Sports fans looking to the football season this fall as a reward for months protected in the midst of a global pandemic had thrown cold water on these hopes on Saturday.
While President Donald Trump reportedly said he believed the NFL season could start as planned, Governor Gavin Newsom replied that Californians shouldn’t expect to see crowded stadiums this fall while the state is up and running engages in a long battle against the deadly corona virus.
“I don’t expect this to happen in this state,” Newsom said when asked on Saturday whether he would allow NFL games to be played until September.
Although professional sports leagues continue to struggle to save their season, Newsom̵
“I have a lot of friends who work in Major League Baseball and the NFL (who asked me),” Newsom said when their leagues can return. His answer to her: “I would be very careful about this expectation.”
According to ESPN, Trump told NFL Commissioner Roger Goodell and the heads of other professional sports leagues during a conference call on Saturday that he hoped to have fans back in arenas and stadiums by August and September. Week 1 of the NFL season would start on September 10th.
Later, at a White House press conference, Trump said he believed the sport would return “whenever we are ready as soon as we can.”
“I can’t give you a date, but I think it will be sooner rather than later,” he said.
It’s not the first time Trump has predicted that public life will return to normal much earlier than expected. Last month, he speculated that much of the nation could be reopened by Easter just to reverse that prediction and extend federal social distancing policies until April.
Even if efforts to curb COVID-19 were successful in the coming months, Newsom said he didn’t want to go too fast to ease the restrictions on meetings, leading the way for companies in Asia that reopened afterwards and then The virus was resurrected hastily.
“I am not here to guess someone,” said Newsom, who usually avoided paying homage to conflicts with Trump. “But I’m here to say the following: Our decision on this basis, at least here in the state of California, is determined by the facts, determined by the health experts, determined by our ability to fulfill this moment. Bend the curve and let the community monitor and test it to determine whether it is appropriate or not.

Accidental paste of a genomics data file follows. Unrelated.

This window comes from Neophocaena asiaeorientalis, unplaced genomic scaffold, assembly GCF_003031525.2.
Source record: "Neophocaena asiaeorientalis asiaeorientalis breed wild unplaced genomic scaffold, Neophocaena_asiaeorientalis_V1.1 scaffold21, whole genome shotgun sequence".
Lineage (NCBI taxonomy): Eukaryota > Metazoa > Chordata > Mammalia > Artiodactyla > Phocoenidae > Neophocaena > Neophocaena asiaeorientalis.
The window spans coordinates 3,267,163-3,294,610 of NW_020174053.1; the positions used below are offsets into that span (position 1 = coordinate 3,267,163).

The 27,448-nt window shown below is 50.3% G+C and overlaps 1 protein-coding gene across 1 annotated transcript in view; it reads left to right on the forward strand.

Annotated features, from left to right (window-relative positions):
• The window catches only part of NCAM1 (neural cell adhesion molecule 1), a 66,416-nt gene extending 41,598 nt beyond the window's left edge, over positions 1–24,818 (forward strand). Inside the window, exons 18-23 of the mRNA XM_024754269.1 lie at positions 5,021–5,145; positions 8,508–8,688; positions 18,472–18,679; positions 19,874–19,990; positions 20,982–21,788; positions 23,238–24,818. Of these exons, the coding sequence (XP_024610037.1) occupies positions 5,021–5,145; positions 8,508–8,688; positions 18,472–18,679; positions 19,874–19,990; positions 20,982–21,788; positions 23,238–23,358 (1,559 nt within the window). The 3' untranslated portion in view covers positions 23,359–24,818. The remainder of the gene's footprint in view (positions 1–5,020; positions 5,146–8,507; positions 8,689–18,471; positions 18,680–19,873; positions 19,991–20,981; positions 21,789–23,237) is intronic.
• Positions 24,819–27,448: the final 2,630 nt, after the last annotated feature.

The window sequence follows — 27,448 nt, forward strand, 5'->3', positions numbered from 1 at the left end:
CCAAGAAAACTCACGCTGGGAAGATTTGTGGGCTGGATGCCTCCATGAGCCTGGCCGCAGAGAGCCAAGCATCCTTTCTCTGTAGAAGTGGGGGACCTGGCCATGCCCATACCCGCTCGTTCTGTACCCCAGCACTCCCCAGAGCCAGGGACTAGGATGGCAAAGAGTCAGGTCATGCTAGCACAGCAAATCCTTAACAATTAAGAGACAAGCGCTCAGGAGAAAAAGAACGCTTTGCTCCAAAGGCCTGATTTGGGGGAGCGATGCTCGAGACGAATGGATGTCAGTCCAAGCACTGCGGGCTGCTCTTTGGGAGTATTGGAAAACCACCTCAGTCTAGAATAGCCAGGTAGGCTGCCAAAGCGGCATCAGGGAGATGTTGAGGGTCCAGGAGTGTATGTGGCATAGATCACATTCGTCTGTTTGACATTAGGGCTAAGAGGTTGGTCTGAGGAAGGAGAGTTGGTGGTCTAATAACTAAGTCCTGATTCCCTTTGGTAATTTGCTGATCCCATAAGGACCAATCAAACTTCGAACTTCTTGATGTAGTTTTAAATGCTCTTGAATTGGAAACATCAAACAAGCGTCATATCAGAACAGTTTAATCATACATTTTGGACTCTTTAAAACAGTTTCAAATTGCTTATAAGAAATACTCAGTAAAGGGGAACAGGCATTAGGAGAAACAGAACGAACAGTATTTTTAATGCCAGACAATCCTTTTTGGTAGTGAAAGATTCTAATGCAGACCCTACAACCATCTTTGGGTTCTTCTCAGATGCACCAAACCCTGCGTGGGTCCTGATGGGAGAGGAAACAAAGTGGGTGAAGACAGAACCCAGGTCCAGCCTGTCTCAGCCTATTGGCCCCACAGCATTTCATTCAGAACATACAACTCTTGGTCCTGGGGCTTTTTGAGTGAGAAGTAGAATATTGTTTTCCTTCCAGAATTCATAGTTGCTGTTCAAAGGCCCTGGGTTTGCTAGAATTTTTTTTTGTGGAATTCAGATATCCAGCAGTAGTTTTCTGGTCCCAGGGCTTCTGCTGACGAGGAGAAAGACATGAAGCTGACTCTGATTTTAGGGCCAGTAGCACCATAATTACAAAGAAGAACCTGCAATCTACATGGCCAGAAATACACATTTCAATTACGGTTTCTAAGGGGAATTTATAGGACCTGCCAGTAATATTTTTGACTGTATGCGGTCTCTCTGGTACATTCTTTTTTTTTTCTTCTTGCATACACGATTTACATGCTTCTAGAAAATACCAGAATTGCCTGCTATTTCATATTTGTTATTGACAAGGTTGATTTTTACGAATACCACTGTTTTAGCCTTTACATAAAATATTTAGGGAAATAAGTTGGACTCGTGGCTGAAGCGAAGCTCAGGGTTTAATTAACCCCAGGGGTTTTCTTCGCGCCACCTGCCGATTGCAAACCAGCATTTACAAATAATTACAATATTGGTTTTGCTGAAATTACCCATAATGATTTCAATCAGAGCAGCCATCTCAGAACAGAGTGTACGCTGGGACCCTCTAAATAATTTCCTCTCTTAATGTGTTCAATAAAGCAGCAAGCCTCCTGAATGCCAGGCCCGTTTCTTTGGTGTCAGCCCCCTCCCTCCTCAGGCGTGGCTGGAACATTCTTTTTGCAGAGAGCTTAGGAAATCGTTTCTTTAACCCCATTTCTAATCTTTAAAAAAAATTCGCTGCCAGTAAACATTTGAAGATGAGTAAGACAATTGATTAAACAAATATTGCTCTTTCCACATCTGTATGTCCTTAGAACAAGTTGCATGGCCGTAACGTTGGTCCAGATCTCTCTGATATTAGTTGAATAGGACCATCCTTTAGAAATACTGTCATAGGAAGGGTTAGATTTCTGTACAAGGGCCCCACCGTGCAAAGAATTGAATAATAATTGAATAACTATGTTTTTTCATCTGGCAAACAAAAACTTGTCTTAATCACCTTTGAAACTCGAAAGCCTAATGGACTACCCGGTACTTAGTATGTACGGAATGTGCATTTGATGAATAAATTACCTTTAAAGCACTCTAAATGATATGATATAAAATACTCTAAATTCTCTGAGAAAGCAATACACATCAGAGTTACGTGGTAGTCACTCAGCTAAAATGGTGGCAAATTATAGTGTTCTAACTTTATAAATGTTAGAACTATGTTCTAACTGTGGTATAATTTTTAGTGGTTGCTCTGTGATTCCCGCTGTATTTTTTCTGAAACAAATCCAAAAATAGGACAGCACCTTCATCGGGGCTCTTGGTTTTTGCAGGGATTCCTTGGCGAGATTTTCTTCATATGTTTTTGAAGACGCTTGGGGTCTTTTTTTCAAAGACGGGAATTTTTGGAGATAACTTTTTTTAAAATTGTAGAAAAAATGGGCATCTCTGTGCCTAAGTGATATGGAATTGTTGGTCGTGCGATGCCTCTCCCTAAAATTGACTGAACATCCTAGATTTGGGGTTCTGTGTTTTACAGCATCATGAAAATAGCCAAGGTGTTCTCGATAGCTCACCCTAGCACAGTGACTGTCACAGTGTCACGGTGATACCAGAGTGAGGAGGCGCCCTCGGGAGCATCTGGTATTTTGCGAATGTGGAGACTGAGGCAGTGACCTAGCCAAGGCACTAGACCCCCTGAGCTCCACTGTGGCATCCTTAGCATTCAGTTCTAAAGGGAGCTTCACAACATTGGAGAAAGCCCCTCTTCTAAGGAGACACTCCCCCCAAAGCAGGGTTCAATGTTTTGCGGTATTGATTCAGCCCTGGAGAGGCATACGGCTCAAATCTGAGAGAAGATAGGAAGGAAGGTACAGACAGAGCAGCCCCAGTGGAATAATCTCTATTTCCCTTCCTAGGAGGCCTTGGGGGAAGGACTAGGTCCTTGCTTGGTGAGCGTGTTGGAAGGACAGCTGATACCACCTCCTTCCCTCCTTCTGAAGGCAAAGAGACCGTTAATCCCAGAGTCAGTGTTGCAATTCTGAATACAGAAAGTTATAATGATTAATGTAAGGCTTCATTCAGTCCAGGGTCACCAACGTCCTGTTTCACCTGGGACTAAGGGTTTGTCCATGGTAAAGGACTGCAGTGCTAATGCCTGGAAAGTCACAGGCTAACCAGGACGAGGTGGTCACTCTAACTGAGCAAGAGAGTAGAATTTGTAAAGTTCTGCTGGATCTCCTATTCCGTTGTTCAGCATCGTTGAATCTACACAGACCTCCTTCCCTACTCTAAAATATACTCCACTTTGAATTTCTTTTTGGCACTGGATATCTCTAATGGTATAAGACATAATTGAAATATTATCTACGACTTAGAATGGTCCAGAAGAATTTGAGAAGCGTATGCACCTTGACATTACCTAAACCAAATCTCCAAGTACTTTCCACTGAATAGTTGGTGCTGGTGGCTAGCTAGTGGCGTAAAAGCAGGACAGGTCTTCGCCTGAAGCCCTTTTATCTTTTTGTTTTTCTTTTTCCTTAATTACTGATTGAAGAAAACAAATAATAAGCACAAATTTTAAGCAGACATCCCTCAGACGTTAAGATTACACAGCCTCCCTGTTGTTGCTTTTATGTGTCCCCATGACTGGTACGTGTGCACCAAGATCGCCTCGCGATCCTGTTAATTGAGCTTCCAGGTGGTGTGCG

“At the moment, I’m just concentrating on the immediate, but I don’t expect this to happen in the next few months,” Newsom said.
Team officials from the 49ers, Raiders, A’s, Giants, Warriors and Sharks either postponed comments to league offices or could not be reached immediately on Saturday afternoon to respond to Trump and Newsom statements.
The Levi Stadium and all other NFL facilities are closed. The league has suspended offseason programs indefinitely and has not yet announced how it will deal with its draft, which is scheduled for later this month.
Sports Illustrated has reported that the NBA is exploring the possibility of playing a shortened post-season broadcast from empty Las Vegas locations, with players isolated to ensure they stay healthy. According to The Athletic, MLB officials plan to have quarantine teams play against each other in the spring training stadiums in Arizona and Florida, with no fans present.
But even these bare bones games could be risky.
In large parts of the country, public health contracts prohibit gatherings of any kind and encourage people to stay at least a meter away from people they do not live with. Having dozens of teams in close contact with dozens of players and coaches would obviously violate these instructions. In addition, the resources and testing required to ensure a strict quarantine of athletes could drain the care of hospitals and first responders who are already struggling with the lack of life-saving equipment.
Newsom didn’t go into the idea of playing games without fans on Saturday, nor did he speak directly to the stopped NBA or NHL seasons. A spokesman for the governor declined to answer follow-up questions.
Employee reporters Cam Inman, Kerry Crowley, Shayna Rubin, Wes Goldberg and Curtis Pashelka contributed to the reporting.